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56km (35 miles) N of Perugia; 128km (80 miles) SE of Florence; 234km (145 miles) N of Rome

Up in the far north of Umbria, 42km (26 miles) from Gubbio, the main point of interest is Città di Castello, a working place quite unlike the hill-towns elsewhere on the tourist trail. In the Middle Ages it was known as Castrum Felicitatis, the "Town of Happiness." More recently, as a tobacco, printing, and textile center, it developed an artisan aura that's only reluctantly fading. There's no distinguished piazza and little medieval masonry, so you'll have to settle for enough art treasures to satisfy an expert, and perhaps the ugliest cathedral in Umbria -- a magnificent pile that has to be seen to be believed.

Getting There

By Train -- The hourly FCU train (tel. 075-575-4034; www.fcu.it) takes 1 1?4 hr. from Perugia and costs 3.05€.

By Car -- Northern Umbria is sliced in two by the E45 (SS3bis), making access to Città very easy. From Perugia, exit the E45 at "Città di Castello" (not the first "sud" exit), turn right at the first and second roundabouts, and you'll eventually pass the free Parcheggio Ferri, 3 minutes from the Duomo via the scala mobile (escalators) over the road.

By Bus -- Umbria Mobilità buses between Gubbio and Città run around three times a day (6:20am, 1:40pm, 5:35pm), and take a little over 1 hour.

Visitor Information

The helpful tourist office (tel. 075-855-4922; 8:30am-1:30pm and 3:30-6:30pm Mon-Fri; 9:30am-12:30pm and 3:30-6:30pm Sat; 9:30am-12:30pm Sun) is under the Logge Bufalini in Piazza Matteotti.

Exploring Città di Castello

The center of Città's old town is anchored by Piazza Matteotti, a modest, workaday square, and the unmissable 16th-century Duomo (Mon-Sat 8am-noon and 3:30-7:15pm; Sun 8:30am-1pm and 3:30-7:30pm; free admission) a short walk along Corso Cavour -- its cylindrical campanile seems lifted from a Breton château and grafted onto an architectural mess. The cool, tranquil interior is a cavernous space with a stunning roof and 18th-century frescoed dome, though the art on display is nothing special. On Thursday and Saturday mornings, the local market fills the streets around here; be sure to grab a luscious porchetta panino (2.50€) from the stalls by the Duomo.

If your Italian's up to it, the best way to pass 45 minutes is a guided tour (minimum two people) of Tipografia Grifani-Donati (tel. 075-855-4349; grifanidonati@libero.it; Mon-Fri 9am-12:30pm and 3-7pm; Sat 9am-1pm; 10€) at Corso Cavour 4. This family printer has occupied the former church of San Paolo since 1799; you'll see lithographs and engravings printed in the original workshops, still in use. You can also visit the site on your own for 3.50€. If time doesn't allow for a tour, pop into the shop farther along the street (no. 5b; Tues-Sun 9am-1pm and 3-7pm) to buy a postcard (1€) with a difference -- Ex-libris images designed by Grifani.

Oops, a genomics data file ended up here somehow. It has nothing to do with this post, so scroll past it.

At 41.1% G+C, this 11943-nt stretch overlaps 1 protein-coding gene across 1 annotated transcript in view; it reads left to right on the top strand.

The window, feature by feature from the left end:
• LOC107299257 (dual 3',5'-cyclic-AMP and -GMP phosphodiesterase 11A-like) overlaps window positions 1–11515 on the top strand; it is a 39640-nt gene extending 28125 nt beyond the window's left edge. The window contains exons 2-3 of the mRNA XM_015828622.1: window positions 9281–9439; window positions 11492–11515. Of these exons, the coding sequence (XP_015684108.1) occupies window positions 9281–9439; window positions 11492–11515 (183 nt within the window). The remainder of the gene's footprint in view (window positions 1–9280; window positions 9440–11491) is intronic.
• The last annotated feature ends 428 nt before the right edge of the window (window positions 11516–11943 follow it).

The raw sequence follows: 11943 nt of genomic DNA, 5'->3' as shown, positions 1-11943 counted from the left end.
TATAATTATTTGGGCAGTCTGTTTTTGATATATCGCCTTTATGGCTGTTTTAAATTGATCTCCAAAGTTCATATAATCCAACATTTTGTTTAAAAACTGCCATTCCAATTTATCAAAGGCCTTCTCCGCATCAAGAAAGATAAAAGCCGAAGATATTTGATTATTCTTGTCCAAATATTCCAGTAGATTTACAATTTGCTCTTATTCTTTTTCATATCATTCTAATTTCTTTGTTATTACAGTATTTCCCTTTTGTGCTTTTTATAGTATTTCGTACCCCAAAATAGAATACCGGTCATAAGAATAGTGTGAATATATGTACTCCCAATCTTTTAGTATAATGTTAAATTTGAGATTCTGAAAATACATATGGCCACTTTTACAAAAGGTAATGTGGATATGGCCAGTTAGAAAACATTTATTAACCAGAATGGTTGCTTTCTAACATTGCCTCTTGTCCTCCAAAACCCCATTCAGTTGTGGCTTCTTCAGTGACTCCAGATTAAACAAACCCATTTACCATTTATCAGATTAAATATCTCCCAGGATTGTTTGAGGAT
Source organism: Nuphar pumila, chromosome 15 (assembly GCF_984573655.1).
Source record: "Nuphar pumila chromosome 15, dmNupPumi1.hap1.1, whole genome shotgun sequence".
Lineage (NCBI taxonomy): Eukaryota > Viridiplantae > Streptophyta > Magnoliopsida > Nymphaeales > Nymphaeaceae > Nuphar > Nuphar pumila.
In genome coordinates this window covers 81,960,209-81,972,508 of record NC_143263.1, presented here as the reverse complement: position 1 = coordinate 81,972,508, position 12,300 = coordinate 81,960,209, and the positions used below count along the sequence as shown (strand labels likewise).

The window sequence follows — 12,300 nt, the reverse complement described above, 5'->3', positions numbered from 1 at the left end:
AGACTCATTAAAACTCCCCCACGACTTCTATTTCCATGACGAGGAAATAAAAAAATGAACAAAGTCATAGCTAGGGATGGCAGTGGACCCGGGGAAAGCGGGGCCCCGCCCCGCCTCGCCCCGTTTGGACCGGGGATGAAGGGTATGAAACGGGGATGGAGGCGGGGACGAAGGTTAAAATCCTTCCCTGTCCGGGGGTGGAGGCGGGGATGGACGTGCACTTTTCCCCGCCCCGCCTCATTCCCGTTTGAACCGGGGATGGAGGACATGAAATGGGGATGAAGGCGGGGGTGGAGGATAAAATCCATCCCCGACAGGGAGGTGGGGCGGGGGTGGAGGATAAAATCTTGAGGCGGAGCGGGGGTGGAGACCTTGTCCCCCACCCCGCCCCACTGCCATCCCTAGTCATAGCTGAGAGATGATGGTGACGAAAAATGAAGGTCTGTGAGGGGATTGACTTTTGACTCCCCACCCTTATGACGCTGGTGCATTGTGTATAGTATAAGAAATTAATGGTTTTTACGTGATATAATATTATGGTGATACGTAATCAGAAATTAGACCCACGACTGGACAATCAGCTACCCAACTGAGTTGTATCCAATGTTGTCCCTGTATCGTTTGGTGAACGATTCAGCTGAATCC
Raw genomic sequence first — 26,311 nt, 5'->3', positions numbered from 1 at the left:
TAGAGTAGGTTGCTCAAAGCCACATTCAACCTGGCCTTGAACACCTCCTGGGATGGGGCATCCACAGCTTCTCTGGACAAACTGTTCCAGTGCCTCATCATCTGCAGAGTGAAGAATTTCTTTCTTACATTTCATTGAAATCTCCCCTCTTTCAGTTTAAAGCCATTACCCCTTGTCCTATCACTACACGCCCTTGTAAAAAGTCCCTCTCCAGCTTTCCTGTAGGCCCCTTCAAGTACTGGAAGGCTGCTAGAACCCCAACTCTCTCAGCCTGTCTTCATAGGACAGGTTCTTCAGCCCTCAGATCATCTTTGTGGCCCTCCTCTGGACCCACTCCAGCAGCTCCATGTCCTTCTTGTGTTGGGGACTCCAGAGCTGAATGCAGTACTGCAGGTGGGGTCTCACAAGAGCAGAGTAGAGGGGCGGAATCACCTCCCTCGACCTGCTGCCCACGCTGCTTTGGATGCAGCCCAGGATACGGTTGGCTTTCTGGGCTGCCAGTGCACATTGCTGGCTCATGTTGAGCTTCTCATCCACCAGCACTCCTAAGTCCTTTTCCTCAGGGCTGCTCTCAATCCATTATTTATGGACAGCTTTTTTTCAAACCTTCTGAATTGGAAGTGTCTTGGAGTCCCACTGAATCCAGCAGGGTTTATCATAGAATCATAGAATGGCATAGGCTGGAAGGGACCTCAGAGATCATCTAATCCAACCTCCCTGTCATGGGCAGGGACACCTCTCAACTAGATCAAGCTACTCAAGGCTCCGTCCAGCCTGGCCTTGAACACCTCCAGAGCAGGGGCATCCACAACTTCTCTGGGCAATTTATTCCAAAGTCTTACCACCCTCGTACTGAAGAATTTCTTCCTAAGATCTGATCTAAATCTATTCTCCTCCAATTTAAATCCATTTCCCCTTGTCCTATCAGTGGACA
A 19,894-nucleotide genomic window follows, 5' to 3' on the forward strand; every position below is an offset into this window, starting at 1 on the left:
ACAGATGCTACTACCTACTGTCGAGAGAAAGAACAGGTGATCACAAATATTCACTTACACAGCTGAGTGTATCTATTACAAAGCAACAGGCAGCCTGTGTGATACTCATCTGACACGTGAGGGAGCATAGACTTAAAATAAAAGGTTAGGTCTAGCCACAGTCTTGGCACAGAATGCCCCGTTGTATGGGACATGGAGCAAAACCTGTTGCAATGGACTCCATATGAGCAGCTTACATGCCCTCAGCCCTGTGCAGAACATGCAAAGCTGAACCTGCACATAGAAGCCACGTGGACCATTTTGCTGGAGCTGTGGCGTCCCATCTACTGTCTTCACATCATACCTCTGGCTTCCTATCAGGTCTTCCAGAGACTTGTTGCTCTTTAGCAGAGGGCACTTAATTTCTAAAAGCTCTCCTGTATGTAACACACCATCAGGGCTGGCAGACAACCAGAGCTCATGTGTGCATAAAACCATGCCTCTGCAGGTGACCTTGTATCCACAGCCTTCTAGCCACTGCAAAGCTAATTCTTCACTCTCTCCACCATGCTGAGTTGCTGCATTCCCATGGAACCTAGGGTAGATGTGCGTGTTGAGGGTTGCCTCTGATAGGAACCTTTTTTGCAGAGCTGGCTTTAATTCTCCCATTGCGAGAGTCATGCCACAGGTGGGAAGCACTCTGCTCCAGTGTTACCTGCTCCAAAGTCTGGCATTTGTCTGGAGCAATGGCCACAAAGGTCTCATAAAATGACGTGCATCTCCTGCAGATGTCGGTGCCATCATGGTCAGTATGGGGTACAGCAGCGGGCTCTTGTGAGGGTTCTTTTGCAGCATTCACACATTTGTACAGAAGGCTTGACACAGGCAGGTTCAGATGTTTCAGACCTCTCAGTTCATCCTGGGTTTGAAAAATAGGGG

The best-known of Città's art galleries is the Pinacoteca Comunale (tel. 075-852-0656; www.cdcnet.net/pinacoteca; Apr-Oct Tues-Sun 10am-1pm and 2:30-6:30pm; Nov-Mar Tues-Sun 10am-1pm and 3-6pm), in a fine Renaissance palazzo on Via della Cannoniera, with 30 rooms tracing the development of Umbrian art from its early roots to the 1900s. Sadly, despite Raphael and Luca Signorelli both being active in Città, only one work from each remains -- a damaged Holy Trinity by Raphael and Signorelli's 1498 Martyrdom of St. Sebastian, not one of his classics. Best of the rest is Room 16, dedicated to Raffaellino dal Colle ★. Ask for the English-language handout; explanations are the most detailed and academic anywhere in Umbria. Admission is 6€ for adults, 2-4€ for children 6 to 14 years, and free for children 5 and under.

An otherwise dry Museo del Duomo in Piazza Gabriotti, next to the Duomo (tel. 075-855-4705; www.museoduomocdc.it; Oct-Mar Tues-Sun 10am-1pm and 3-6:30pm; Apr-Sept Tues-Sun 9:30am-1pm and 2:30-7pm) is enlivened by the 6th-century Treasure of Canoscio (a precious collection of 25 silver articles), an embossed, 12th-century silver altar front, the Paliotto, illustrating scenes from the New Testament, and Rosso Fiorentino's dark Cristo in Glory. Admission is 6€ for adults, 4€ for students, and 2€ for school children (free for those 5 and under).

Completing the trinity is a modern art museum, the Collezione Burri (tel. 075-855-4649; www.fondazioneburri.org; Tues-Sat 9:30am-1pm and 3-6pm; Sun 10:30am-12:30pm and 3-6pm), in the Palazzo Albizzini at Via Albizzini 1. Burri's home town has an unmatched collection of his textured, abstract art, including his 1963 Grande Plastica -- not something Raphael could have dreamed up. Admission is 6€ for adults, 4€ for university students, and 2€ for school children.

Note: This information was accurate when it was published, but can change without notice. Please be sure to confirm all rates and details directly with the companies in question before planning your trip.